Thanks to oversupply, Dubai tenants making payments in more cheques now
Decline in rents expected to continue through 2020
Tenants in Dubai are benefitting from the oversupply in the market and they are have successfully negotiated easier and shorter rental payments over the last few years.
According to Cavendish Maxwell's data, approximately 35 per cent of the market was paid in one cheque in 2019 compared to over half the market in 2015. But this still makes up the highest share.
In 2019, 35 per cent of tenants paid a single cheque followed; 30.4 per cent gave four cheques, gave four cheques, 21.8 gave two and the rest paid three, six and other frequencies.
"A higher share of the market at 32 per cent paid in four cheques in 2019 versus only 9 per cent in 2015. Also, 4 per cent of the market paid 12 cheques in 2019 versus only 1 per cent in 2015," says Aditi Hariharan, associate partner for strategic consulting and research at Cavendish Maxwell.
Majority - 56.9 per cent - of Dubai tenants paid one and two rental cheques despite rental market being heavily in favour of tenants.
She said despite landlords agreeing to multiple cheque payments in the current real estate environment, there are some benefits for tenants who opt to pay in one or two cheques.
"By agreeing to pay in full or splitting the payment in a maximum of two installments tenants can negotiate a better rent with the landlord. If the tenant succeeds in negotiating a lower rent, the agency cost and security deposit [5 per cent for unfurnished, 10 per cent for furnished] would also decrease resulting in higher cost savings," Hariharan said.
Rentals have been consistently under pressure since the decline of the real estate sector since 2014, blaming oversupply in the market.
Cavendish Maxwell data showed that 220,208 units have been delivered since 2009 while nearly 140,000 units have been handed over since 2014, showing huge supply that came online in the last few years. The supply peaked this year and going forward, lesser supply will come to the market as developers pull back and launch less projects.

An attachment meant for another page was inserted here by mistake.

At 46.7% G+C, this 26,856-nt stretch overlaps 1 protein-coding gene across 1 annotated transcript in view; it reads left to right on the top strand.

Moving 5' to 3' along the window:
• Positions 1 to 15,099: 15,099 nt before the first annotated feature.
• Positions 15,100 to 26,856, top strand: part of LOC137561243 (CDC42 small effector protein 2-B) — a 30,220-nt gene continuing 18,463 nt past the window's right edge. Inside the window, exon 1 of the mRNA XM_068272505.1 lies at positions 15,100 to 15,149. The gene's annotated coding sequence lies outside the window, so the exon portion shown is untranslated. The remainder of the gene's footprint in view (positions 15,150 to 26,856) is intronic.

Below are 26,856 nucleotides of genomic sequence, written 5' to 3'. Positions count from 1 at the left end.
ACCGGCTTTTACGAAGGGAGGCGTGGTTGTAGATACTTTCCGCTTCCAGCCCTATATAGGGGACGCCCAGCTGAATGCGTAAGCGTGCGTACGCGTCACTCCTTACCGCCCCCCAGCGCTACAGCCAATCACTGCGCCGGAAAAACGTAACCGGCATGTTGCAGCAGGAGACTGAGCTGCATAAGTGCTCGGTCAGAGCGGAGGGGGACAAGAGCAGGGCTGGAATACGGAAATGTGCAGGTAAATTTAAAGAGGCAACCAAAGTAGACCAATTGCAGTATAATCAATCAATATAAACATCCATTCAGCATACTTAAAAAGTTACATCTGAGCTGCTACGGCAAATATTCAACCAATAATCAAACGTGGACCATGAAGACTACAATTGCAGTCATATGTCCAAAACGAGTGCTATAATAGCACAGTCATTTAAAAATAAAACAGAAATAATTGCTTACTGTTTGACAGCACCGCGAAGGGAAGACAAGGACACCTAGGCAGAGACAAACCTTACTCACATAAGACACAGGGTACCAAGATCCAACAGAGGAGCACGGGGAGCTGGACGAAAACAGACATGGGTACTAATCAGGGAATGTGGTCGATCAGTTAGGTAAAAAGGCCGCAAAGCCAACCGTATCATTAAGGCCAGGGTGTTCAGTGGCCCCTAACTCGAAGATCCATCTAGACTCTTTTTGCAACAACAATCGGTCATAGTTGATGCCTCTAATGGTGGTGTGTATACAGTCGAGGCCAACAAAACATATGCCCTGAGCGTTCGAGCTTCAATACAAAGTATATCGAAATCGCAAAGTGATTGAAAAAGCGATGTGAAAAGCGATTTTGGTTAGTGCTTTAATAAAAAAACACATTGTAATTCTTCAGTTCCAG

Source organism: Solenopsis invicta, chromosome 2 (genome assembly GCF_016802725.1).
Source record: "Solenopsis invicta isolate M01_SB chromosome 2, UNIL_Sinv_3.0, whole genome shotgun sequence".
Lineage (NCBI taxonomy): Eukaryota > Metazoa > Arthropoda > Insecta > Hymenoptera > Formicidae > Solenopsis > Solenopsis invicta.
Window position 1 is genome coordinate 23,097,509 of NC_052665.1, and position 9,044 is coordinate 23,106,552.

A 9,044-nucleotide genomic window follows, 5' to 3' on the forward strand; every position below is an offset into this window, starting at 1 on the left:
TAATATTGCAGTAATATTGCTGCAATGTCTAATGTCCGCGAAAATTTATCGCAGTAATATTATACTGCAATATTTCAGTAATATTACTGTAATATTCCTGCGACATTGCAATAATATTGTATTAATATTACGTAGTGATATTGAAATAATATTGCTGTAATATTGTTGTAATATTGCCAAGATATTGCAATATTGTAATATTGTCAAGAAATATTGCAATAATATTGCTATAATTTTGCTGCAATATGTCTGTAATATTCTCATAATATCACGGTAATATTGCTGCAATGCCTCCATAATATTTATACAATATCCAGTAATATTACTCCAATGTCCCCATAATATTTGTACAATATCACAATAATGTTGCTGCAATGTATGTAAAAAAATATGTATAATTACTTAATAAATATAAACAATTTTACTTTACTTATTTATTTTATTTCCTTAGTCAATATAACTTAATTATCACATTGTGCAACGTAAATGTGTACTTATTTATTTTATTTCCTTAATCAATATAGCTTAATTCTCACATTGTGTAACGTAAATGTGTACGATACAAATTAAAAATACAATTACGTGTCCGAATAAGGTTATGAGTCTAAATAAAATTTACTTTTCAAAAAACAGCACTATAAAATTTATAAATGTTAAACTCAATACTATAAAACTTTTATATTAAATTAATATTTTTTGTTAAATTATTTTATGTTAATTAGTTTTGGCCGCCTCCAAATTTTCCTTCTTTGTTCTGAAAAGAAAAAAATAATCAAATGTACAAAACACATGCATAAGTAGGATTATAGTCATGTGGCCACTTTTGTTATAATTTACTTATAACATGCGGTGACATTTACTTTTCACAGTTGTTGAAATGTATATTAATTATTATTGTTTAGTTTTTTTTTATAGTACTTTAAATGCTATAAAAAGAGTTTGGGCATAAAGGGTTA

She noted that in the second half of 2019, the decline in rents slowed down on a quarterly basis and is expected to continue to do so throughout 2020 in certain communities.
Lynnette Abad, director of research and data at Property Finder, said there are plenty of new units available in the market that come up with very attractive deals such as 12 cheques, free chiller and furnished apartment options for tenants.
"This is the time to look at the newly built areas as developers have a lot of ready stock and offering nice incentives such as 12 cheques, months free, free chiller, furnished options, etc. In addition, this is also a good time to either renegotiate lower rent with your landlord or upgrade to a bigger unit or different area for the same price," Abad said.
Prathyusha Gurrapu, head of research and advisory at real estate consultancy Core, expects rental market will remain highly occupier friendly.
"Landlords and developers are expected to continue deploying strategies to absorb existing inventories and offer higher levels of flexibility to maintain occupancies, while a flight to quality is witnessed across residential and commercial asset classes," she said.
"While tenants are shifting/upgrading to larger units or more central locations, we also see many going back to their landlords to negotiate rent renewals. Most landlords are now flexible, offering lower headline rents and flexible lease terms to maintain occupancy," Gurrapu added.
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